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COCHS and Health Affairs


Health Affairs, in its March 2014 issue, published a cluster of articles on the health care needs of the 11.6 million people who cycle through the nation’s 3,300 local and county jails every year. Three members of the COCHS team were co-authors of articles in this cluster (links to abstracts of these articles can be found below).

How Health Care Reform Can
Transform The Health Of Criminal
Justice–Involved Individuals

Steve Rosenberg along with his co-authors examines how provisions of the Affordable Care Act offer new opportunities to apply a public health and medical perspective to the complex relationship between involvement in the criminal justice system and the existence of fundamental health disparities (abstract only without subscription). One of the co-authors of this article was Steven Rosenberg, president of COCHS.

Josiah D. Rich, professor of medicine and epidemiology at Brown University and director and cofounder of the Center for Prisoner Health and Human Rights at the Miriam Hospital, in Providence, Rhode Island.

Redonna Chandler, acting director of the Division of Epidemiology, Services, and Prevention Research at the National Institute on Drug Abuse, in Bethesda, Maryland.

Brie A. Williams, associate professor of medicine at the University of California, San Francisco, in the Division of Geriatrics and is medical director at the San Francisco Veterans Affairs Geriatrics Clinic.

Dora Dumont, senior epidemiologist at the Rhode Island Department of Health, in Providence.

Emily A. Wang, assistant professor of general medicine at Yale University, in New Haven, Connecticut.

Faye S. Taxman, professor in the Criminology, Law, and Society Department and runs the Center for Advancing Excellence at George Mason University, in Manassas, Virginia.

Scott A. Allen, clinical professor of medicine at Riverside School of Medicine at the University of California, Riverside.

Jennifer G. Clarke, attending physician at the Center for Primary Care and Prevention at Memorial Hospital of Rhode Island, in Pawtucket.

Robert B. Greifinger, adjunct professor of health and criminal justice at the John Jay College of Criminal Justice at the City University of New York, in New York City.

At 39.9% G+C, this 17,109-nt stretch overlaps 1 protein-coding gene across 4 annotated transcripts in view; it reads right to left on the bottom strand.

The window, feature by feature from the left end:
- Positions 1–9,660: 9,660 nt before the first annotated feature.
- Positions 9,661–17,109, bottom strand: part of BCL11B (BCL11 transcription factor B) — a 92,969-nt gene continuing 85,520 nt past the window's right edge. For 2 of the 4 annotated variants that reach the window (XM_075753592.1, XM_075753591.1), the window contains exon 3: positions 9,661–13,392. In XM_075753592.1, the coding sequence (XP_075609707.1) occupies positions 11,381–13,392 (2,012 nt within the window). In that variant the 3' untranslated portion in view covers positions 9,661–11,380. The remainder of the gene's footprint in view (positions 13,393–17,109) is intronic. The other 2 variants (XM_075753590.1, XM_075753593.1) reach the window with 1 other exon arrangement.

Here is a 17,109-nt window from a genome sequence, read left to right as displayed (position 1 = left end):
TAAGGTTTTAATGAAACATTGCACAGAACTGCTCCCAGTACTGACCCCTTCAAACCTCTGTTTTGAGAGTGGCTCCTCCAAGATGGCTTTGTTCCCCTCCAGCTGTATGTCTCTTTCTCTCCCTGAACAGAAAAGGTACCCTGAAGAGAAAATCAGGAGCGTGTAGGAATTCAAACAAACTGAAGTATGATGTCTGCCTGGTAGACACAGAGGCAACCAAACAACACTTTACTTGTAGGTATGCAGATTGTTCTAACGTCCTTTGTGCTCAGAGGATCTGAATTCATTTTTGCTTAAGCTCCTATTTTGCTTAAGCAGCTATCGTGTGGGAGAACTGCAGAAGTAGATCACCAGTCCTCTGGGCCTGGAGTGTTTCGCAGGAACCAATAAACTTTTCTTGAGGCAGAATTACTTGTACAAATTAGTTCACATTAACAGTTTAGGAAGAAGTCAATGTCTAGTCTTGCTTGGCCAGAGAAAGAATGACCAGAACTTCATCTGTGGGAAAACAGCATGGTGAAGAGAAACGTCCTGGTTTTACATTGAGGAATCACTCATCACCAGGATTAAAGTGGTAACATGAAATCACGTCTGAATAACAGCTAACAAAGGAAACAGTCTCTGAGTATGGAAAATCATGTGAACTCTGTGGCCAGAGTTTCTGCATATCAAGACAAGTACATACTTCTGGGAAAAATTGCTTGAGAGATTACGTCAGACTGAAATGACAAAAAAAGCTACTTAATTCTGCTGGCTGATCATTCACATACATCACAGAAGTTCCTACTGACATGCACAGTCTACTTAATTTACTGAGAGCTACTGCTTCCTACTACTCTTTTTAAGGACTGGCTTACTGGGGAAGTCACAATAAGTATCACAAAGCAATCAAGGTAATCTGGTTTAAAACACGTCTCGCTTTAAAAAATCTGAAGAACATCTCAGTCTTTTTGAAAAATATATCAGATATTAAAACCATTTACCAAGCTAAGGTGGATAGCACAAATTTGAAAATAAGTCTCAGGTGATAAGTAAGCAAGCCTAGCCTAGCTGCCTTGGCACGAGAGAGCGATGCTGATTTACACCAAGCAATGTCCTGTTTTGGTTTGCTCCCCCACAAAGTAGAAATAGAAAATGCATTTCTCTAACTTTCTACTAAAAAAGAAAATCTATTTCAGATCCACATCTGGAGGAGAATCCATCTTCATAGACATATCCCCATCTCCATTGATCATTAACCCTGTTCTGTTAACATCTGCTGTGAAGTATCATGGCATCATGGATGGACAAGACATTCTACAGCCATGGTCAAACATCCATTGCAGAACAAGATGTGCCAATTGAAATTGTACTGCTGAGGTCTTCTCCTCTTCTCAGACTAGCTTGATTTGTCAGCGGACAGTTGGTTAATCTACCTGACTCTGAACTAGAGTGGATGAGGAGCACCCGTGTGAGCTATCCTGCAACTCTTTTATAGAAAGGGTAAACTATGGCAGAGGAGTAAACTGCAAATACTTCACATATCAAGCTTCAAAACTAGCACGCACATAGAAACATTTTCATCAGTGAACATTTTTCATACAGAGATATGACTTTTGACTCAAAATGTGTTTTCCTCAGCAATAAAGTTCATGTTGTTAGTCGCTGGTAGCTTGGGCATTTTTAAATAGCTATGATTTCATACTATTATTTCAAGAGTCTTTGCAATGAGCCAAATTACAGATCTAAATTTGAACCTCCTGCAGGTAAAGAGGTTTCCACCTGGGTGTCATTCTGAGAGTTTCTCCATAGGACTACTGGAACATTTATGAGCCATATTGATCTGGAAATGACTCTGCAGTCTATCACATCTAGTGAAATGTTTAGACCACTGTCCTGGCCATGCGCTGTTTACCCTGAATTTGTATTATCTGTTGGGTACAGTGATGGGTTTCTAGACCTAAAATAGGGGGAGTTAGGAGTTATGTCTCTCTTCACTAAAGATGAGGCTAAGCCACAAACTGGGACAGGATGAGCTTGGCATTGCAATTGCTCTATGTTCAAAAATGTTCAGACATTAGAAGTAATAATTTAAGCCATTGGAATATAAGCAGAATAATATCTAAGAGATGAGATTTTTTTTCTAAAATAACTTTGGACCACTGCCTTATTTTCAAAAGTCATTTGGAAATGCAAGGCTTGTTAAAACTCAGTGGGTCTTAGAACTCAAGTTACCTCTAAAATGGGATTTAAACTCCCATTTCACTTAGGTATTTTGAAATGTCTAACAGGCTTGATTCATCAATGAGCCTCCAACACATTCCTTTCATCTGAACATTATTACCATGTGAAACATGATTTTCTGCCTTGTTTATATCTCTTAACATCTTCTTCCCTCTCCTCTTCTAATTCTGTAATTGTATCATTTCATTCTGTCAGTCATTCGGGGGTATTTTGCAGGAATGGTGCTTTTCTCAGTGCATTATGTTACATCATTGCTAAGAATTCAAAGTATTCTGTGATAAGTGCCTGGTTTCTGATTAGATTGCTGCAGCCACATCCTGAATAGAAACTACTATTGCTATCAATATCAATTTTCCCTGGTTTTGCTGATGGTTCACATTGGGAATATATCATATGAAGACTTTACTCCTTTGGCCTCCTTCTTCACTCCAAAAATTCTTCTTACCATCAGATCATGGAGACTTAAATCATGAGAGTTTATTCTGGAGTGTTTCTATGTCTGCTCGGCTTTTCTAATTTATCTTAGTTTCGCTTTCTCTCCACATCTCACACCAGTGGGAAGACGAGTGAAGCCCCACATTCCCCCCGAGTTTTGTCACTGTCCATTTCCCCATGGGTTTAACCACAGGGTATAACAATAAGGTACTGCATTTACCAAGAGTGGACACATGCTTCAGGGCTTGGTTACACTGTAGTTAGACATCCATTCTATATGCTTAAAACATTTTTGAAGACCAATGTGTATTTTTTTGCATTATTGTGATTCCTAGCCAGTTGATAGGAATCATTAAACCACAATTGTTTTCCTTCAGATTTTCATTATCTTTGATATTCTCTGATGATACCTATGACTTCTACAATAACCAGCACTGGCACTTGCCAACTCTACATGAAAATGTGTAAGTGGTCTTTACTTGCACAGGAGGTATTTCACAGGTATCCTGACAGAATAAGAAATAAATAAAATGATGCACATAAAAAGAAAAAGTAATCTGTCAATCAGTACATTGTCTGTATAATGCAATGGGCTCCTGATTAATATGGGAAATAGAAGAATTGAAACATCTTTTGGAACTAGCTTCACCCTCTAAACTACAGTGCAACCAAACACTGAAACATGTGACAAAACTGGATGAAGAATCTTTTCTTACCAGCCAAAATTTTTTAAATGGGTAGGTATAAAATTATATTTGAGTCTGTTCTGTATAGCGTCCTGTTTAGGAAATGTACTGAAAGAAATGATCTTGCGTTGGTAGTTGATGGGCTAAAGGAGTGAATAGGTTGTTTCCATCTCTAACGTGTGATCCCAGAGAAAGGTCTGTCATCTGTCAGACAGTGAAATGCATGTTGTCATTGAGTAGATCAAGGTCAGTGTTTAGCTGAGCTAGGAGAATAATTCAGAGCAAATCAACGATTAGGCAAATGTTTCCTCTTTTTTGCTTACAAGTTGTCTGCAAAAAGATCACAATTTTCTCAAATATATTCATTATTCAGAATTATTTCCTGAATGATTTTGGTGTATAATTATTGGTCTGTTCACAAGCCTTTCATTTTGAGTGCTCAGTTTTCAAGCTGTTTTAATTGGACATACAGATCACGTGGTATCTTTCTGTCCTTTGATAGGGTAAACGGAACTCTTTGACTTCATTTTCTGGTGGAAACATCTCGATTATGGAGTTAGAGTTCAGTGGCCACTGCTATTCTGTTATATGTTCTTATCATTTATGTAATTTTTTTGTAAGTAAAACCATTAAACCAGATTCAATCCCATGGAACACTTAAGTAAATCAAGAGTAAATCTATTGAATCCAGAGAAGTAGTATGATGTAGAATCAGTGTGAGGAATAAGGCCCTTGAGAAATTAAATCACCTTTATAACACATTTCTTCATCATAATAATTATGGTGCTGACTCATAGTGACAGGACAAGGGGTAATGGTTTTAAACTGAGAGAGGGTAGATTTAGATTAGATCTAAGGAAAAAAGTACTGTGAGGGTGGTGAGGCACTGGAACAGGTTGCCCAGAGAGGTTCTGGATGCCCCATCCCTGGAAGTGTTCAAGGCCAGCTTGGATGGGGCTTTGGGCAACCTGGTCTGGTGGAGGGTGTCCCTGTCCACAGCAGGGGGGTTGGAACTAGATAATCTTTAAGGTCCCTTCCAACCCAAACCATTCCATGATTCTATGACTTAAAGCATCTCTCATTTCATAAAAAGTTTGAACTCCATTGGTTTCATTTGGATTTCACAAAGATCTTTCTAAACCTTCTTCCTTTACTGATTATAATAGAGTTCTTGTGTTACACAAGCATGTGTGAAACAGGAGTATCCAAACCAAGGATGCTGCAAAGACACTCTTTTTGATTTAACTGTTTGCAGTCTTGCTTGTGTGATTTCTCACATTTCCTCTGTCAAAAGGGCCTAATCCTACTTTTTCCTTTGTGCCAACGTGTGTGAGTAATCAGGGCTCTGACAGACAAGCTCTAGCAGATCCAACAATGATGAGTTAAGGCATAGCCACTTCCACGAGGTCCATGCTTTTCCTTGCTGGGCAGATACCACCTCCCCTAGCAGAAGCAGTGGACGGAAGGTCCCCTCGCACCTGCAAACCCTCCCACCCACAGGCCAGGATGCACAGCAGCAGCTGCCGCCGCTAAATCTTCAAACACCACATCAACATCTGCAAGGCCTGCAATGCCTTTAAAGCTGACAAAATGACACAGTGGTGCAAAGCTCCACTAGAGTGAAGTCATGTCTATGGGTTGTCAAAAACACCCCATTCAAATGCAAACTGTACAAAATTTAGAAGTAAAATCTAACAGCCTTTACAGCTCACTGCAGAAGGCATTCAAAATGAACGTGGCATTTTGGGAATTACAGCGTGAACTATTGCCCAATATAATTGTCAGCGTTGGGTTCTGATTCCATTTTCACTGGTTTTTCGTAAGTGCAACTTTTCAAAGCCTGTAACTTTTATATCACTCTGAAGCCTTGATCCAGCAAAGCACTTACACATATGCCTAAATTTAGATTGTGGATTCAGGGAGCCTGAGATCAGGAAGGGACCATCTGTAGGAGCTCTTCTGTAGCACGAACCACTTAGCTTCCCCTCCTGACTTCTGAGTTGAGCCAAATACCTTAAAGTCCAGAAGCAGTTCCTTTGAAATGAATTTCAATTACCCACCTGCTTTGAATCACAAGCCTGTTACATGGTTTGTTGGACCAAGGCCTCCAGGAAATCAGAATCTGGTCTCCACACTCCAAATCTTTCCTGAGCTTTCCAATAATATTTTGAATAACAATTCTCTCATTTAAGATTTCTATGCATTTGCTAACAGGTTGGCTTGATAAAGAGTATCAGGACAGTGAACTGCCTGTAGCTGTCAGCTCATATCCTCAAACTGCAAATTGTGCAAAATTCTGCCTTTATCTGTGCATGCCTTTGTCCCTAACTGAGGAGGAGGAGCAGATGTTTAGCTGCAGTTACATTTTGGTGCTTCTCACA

Christopher Wildeman, associate professor of sociology at Yale University.

Fred C. Osher, director of health services and systems policy at the Council of State Governments Justice Center, in Johns Island, South Carolina.

Steven Rosenberg, president of Community Oriented Correctional Health Services, in Oakland, California.

Craig Haney, professor of psychology at the University of California, Santa Cruz.

Marc Mauer, executive director of the Sentencing Project, in Washington, D.C.

Bruce Western is a professor of sociology at Harvard University, in Cambridge, Massachusetts.

Case Studies From Three States:
Breaking Down Silos Between Health Care
And Criminal Justice

Matthew Bechelli, along with his seven co-authors, presents three case studies that explain how silos still exist between health care and criminal justice even though a significant percentage of jail-involved people are estimated to become newly eligible for coverage through the Affordable Care Act’s expansion of Medicaid (abstract only without subscription).

Matthew J. Bechelli, research associate at COCHS, in Oakland, California.

Michael Caudy, postdoctoral research fellow in the Center for Advancing Correctional Excellence, George Mason University, in Fairfax, Virginia.

Tracie M. Gardner is director of state policy at the Legal Action Center, in New York City.

Alice Huber, deputy director of the Research and Data Analysis Division, Washington State Department of Social and Health Services, in Olympia, Washington.

David Mancuso, director of the Research and Data Analysis Division, Washington State Department of Social and Health Services.

Paul Samuels, director and president of the Legal Action Center.

Tanya Shah, assistant commissioner of the Bureau of Primary Care Access and Planning, New York City Department of Health and Mental Hygiene.

Homer D. Venters, assistant commissioner for correctional health services, New York City Department of Health and Mental Hygiene.

The Impact Of Policies Promoting
Health Information Technology
On Health Care Delivery In Jails And Local Communities

Ben Butler and Judy Murphy examine how decisions largely external to jails —coming from the Supreme Court, Congress, and local policy makers— have contributed to the growth of health IT within jails and health information exchange between jails and local communities (abstract only without subscription).

Ben Butler, chief information officer, COCHS.

Judy Murphy, deputy national coordinator for programs and policy at the Office of the National Coordinator for Health Information Technology, Department of Health and Human Services.